Organo Editorial

Prosumer Communities

Which side of the river do you drive on?

What is a Prosumer Community? Typically, any community in the city is a consumer economy. This means, there is insignificant production but a lot of consumption (food, milk, energy, water, etc.) happening within the community.

But a Prosumer economy is where both Production and Consumption happen at the same time.

Credits: https://www.energy.gov/eere/articles/consumer-vs-prosumer-whats-difference

Consumer Communities add to GDP, Prosumer Communities don’t

Anything that consumers buy adds to the GDP of the country. The money that you pay for vegetables become an income for the local supermarkets. Your expenditure on electricity pays for the maintenance of the government electricity grid.

While this contributes to GDP, health and well-being does not reflect in this analysis. Imagine growing your own vegetables. Apart from the cost incurred for raw materials, most of the effort for growing is your own. At the end of this, the fresh produce of vegetables in your backyard are much healthy without any preservatives; they are fresh; they taste better; there is a satisfaction within you that your family is eating healthy food. But, none of this contributes to GDP.

In a consumer economy production is done for exchange. In a Prosumer economy, production is done, primarily for producers.

Prosumer Communities are more resilient

Typically, Prosumer communities, do their own farming, rear their own cows and produce their own energy, manage their food waste which goes back to improving soil health, they are more resilient to market dynamics. Unlike the consumer communities where the resources are produced far away, the residents are unaware of the source and journey of these resources before they reach them.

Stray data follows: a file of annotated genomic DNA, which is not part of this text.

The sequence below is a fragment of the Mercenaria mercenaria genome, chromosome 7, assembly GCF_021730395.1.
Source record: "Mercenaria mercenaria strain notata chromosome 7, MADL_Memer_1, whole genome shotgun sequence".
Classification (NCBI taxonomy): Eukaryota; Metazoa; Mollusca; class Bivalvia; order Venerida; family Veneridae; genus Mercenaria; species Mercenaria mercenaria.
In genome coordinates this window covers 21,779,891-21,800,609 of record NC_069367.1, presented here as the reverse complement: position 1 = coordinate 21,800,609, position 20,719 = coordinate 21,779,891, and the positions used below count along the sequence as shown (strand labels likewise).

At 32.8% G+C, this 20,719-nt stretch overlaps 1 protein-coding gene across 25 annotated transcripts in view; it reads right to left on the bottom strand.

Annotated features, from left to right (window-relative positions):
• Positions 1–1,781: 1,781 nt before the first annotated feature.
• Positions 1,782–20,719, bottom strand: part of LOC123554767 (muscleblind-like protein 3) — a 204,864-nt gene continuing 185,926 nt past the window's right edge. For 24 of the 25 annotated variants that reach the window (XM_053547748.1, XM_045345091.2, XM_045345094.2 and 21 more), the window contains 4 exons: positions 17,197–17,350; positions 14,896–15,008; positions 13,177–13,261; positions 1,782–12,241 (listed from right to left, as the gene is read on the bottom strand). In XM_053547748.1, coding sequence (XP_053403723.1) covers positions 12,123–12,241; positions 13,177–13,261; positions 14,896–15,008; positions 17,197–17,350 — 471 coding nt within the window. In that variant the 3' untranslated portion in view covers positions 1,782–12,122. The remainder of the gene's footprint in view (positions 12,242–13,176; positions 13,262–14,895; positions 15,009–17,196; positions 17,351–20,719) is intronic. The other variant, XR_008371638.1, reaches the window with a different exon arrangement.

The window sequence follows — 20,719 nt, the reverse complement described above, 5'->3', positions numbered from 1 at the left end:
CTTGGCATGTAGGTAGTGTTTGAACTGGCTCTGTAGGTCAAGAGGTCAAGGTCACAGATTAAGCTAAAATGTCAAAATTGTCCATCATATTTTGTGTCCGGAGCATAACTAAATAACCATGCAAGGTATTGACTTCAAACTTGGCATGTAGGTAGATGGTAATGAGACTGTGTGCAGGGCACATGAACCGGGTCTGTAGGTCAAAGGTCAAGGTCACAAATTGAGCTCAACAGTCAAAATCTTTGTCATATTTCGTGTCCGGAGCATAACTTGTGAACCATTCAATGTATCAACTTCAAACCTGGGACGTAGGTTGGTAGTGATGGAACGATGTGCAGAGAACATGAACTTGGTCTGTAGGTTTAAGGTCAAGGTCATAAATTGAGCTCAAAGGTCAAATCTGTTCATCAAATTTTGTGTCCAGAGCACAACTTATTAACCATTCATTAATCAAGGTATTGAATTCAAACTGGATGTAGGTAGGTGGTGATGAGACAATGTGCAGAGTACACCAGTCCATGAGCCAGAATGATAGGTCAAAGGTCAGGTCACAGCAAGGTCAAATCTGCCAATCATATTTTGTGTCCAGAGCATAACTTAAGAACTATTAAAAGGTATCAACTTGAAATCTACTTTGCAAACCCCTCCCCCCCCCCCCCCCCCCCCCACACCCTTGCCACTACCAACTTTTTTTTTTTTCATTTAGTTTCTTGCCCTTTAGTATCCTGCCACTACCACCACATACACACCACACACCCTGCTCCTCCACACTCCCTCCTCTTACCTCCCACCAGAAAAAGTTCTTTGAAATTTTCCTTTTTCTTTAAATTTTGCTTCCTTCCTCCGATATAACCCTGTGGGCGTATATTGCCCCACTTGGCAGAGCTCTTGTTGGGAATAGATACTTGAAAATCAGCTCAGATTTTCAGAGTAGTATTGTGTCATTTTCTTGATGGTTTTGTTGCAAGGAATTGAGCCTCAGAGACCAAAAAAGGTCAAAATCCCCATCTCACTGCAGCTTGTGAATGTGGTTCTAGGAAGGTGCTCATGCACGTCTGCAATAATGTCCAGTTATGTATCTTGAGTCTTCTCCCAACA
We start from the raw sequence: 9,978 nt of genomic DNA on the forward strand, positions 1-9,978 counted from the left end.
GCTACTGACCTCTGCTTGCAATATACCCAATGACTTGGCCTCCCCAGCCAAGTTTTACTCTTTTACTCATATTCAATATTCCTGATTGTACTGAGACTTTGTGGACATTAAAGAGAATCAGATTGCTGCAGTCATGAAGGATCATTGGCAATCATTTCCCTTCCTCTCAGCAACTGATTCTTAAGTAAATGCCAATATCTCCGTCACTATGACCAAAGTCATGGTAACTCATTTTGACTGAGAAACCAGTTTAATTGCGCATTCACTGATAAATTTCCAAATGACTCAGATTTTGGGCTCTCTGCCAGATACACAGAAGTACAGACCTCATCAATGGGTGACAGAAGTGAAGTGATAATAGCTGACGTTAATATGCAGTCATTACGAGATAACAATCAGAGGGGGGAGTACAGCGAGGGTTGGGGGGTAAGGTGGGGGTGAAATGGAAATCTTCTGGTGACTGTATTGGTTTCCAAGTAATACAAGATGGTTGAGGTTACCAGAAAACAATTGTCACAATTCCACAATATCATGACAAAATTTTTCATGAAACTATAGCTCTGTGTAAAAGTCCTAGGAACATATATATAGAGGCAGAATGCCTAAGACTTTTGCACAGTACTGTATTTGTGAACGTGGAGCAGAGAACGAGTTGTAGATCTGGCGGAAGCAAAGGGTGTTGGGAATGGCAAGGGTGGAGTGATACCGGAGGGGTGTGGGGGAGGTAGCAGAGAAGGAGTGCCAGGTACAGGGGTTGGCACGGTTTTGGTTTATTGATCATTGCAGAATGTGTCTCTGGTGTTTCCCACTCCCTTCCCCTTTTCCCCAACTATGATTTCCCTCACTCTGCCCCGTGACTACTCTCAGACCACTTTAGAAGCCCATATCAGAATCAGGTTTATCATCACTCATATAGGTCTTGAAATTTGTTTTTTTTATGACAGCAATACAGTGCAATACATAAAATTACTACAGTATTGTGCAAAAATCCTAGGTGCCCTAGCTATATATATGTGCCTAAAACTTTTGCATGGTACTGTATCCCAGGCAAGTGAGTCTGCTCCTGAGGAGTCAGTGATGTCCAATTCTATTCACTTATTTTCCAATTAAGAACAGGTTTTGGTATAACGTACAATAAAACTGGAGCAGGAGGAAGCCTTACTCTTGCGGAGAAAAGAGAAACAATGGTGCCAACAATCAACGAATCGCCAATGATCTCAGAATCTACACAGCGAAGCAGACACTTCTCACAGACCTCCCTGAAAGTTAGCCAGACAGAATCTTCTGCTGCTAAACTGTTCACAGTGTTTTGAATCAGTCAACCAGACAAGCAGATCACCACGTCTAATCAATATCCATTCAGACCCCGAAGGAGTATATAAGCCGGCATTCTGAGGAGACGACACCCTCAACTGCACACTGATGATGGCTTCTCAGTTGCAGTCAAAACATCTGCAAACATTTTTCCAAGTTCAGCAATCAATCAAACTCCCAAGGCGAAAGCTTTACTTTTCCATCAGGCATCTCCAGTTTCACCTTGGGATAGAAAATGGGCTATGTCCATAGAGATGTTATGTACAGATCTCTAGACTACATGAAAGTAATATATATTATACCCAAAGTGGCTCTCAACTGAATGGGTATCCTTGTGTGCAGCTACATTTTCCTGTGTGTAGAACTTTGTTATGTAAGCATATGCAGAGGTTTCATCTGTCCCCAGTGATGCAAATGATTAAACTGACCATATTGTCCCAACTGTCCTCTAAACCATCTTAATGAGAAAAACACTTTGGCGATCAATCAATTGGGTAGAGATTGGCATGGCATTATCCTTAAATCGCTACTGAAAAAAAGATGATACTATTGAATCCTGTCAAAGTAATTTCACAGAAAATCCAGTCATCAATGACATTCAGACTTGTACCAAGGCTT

The cost incurred largely depends on the manpower required within the community and not the supply and demand aspects of the broader market, such as Transporation, marketing, branding, overheads, commissions, losses etc., which we often don’t pay attention to. By cutting all the frills and fancies, not only do we benefit from the fresh farm & dairy produce, clean power and rainwater but we can also be resilient in the long run.

Self-actualization (Maslow’s Pyramid) is a Prosumer state of mind.

The world has moved from an agricultural dominant economy to a factory dominant economy. Along the way, Prosumerism gave way to Producers and Consumers. At the top of the Maslow’s is self-fulfillment of needs which is a Producer mindset. For example, engaging in farming, learning to cook, doing DIY activities, and generally doing creative activities that are fulfilling and satisfying.


Where does the money go in maintaining Prosumer Communities?

Comparing Prosumer communities with Consumer communities in terms of maintenance cost becomes unreasonable because, in Prosumer communities, the benefits/produce comes back immediately to the residents.

A typical high-end villa in the city might have the following expenses as maintenance with additional expense for vegetables and organic desi cow milk.

But an Eco-habitat is very different. It is not agri-business but agriculture. It is drinking unadulterated milk fresh from the Goshala. It is about a community where every breathe of air fills your lungs with oxygen produced from afforestation. It is about working from the farm while overlooking a serene stream of water. And many more amenities that are deeply experiential in nature. It is about living with the feeling that you are not a burden to Mother Earth while contributing to social cause in the surrounding villages. This can only happen in a Prosumer community.

Back to Editorial